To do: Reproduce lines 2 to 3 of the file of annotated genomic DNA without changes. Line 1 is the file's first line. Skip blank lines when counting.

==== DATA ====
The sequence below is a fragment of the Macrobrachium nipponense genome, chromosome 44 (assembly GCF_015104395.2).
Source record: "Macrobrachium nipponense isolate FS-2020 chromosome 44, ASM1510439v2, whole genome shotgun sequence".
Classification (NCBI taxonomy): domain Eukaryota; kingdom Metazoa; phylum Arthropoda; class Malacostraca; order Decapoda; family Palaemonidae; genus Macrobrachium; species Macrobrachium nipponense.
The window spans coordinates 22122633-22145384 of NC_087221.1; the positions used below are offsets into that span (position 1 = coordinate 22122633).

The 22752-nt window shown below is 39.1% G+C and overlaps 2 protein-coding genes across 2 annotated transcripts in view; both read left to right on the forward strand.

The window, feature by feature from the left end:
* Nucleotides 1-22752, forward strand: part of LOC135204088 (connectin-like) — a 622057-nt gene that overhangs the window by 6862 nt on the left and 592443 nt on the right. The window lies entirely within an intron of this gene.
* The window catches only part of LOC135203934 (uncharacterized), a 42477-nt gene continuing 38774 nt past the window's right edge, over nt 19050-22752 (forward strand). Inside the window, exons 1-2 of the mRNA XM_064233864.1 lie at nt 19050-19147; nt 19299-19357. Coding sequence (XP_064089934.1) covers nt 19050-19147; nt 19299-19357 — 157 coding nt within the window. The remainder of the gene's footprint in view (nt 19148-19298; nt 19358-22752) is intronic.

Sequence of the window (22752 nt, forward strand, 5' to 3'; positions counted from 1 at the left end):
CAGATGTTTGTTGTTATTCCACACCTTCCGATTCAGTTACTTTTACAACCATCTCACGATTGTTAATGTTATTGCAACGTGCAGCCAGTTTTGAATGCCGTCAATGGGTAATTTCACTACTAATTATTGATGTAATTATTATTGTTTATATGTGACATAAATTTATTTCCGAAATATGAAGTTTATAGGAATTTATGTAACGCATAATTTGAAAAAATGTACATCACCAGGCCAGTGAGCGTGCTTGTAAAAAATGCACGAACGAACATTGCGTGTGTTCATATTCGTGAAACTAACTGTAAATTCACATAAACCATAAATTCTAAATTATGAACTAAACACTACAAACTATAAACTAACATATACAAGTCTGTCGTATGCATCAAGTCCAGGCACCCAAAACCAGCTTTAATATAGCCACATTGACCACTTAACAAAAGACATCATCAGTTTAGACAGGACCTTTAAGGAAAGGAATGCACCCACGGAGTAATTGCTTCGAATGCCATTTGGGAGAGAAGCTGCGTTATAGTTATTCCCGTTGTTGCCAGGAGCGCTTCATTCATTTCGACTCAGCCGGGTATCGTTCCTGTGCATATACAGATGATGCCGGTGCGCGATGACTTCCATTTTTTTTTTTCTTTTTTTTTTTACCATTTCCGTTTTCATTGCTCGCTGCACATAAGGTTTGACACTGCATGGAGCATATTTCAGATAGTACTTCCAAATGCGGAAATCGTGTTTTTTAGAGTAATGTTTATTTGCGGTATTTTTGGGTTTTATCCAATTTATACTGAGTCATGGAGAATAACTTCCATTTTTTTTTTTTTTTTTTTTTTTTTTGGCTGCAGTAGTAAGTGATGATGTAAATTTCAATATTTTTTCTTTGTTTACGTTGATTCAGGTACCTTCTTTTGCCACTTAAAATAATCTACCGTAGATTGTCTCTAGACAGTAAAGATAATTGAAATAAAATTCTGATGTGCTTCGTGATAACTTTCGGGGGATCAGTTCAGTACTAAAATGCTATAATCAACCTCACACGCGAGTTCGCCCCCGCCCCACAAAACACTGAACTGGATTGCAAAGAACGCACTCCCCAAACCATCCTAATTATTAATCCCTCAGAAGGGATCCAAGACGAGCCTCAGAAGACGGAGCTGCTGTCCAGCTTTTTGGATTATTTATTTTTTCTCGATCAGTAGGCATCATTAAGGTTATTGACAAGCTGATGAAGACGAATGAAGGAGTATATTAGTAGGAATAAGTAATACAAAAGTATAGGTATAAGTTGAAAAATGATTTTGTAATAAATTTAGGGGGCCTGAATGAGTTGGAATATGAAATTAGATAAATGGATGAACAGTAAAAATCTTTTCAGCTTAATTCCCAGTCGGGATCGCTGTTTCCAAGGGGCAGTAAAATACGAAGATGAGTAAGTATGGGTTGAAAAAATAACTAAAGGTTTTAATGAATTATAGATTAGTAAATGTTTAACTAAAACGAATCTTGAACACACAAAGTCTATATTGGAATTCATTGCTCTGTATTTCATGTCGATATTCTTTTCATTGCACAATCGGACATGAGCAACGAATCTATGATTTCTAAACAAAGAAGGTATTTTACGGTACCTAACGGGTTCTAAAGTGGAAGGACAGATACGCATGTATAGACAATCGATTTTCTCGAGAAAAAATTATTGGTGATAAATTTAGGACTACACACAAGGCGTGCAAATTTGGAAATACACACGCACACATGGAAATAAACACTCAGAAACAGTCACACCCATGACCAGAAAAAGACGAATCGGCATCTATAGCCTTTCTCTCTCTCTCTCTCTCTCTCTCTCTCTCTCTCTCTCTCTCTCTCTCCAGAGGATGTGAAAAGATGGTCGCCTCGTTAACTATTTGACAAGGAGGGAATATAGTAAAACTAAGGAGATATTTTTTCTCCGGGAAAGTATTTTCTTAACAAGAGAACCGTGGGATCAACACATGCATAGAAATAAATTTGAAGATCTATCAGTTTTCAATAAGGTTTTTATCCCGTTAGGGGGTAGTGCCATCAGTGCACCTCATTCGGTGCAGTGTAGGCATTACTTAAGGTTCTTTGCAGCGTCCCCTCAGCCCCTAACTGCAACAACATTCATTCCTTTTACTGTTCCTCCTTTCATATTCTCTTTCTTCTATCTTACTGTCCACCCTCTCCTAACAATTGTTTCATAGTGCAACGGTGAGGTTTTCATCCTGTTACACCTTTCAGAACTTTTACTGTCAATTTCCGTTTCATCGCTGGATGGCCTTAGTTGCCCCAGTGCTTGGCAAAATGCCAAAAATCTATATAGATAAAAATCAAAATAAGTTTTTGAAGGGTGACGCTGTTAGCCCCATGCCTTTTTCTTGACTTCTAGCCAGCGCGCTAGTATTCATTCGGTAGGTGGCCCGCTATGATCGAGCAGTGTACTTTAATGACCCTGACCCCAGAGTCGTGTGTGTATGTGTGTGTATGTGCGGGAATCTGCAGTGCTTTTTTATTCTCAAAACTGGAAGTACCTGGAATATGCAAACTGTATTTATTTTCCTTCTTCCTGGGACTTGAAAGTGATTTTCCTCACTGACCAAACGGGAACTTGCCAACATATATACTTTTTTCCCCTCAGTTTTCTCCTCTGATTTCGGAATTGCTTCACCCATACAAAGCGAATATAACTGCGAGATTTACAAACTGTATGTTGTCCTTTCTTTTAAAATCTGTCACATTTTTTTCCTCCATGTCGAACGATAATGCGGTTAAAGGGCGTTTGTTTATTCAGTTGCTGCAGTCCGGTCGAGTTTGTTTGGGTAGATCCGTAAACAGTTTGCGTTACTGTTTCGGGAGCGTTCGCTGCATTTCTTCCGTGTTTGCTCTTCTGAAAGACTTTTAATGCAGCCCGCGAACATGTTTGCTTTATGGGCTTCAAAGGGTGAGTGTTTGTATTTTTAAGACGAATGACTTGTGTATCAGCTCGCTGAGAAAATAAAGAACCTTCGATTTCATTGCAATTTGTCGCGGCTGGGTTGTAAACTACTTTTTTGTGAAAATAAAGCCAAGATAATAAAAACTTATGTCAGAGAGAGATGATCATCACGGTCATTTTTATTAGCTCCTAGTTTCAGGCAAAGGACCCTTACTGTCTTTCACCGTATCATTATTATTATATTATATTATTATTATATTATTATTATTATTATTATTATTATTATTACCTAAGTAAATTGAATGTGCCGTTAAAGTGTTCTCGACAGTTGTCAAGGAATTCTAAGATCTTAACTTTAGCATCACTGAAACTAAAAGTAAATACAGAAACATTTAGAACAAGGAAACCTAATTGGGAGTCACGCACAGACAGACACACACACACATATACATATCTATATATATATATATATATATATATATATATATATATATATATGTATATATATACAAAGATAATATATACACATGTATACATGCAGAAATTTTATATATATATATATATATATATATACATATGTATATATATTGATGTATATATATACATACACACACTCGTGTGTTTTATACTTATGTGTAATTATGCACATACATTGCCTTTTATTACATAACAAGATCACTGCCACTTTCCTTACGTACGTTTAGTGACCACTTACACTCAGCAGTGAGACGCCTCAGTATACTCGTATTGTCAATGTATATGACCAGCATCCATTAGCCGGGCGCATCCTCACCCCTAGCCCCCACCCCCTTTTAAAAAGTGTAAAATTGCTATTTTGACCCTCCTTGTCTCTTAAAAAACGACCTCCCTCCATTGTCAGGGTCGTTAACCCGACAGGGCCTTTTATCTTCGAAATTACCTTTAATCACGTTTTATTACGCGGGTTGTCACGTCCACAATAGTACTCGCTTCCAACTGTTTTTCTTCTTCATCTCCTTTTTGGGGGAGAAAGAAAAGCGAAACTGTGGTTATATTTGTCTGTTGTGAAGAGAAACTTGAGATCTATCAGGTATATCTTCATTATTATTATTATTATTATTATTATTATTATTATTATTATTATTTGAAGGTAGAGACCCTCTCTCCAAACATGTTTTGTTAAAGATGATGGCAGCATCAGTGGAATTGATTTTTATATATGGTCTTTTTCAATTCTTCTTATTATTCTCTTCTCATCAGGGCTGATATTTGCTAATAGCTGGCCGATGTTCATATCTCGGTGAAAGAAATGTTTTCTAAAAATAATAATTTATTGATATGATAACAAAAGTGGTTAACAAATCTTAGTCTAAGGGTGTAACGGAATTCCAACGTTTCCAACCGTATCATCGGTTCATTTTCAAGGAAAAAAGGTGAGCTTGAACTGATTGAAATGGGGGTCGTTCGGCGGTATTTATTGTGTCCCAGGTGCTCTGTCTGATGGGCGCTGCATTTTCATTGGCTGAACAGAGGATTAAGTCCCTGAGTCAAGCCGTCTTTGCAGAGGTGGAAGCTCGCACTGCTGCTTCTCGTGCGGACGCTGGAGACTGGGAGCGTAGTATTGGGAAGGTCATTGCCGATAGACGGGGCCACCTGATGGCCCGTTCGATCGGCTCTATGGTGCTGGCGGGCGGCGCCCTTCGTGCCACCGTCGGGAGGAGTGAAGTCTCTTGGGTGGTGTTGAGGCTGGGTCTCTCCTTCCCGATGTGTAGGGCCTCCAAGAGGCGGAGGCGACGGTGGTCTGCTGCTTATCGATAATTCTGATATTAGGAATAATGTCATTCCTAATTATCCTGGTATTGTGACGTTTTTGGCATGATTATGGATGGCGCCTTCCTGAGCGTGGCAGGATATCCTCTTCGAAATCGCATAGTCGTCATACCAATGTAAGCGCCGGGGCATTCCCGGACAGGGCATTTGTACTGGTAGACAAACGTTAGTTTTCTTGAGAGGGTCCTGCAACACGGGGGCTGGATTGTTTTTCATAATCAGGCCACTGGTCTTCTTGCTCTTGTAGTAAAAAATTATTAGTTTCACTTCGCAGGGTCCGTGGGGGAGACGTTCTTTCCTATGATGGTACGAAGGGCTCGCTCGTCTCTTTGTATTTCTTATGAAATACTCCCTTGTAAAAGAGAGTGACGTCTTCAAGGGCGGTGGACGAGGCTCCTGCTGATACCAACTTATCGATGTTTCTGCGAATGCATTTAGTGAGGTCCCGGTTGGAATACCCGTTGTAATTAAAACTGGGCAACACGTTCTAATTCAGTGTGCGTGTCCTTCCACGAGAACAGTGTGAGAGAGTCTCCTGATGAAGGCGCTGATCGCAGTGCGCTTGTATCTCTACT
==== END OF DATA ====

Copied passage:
Source record: "Macrobrachium nipponense isolate FS-2020 chromosome 44, ASM1510439v2, whole genome shotgun sequence".
Classification (NCBI taxonomy): domain Eukaryota; kingdom Metazoa; phylum Arthropoda; class Malacostraca; order Decapoda; family Palaemonidae; genus Macrobrachium; species Macrobrachium nipponense.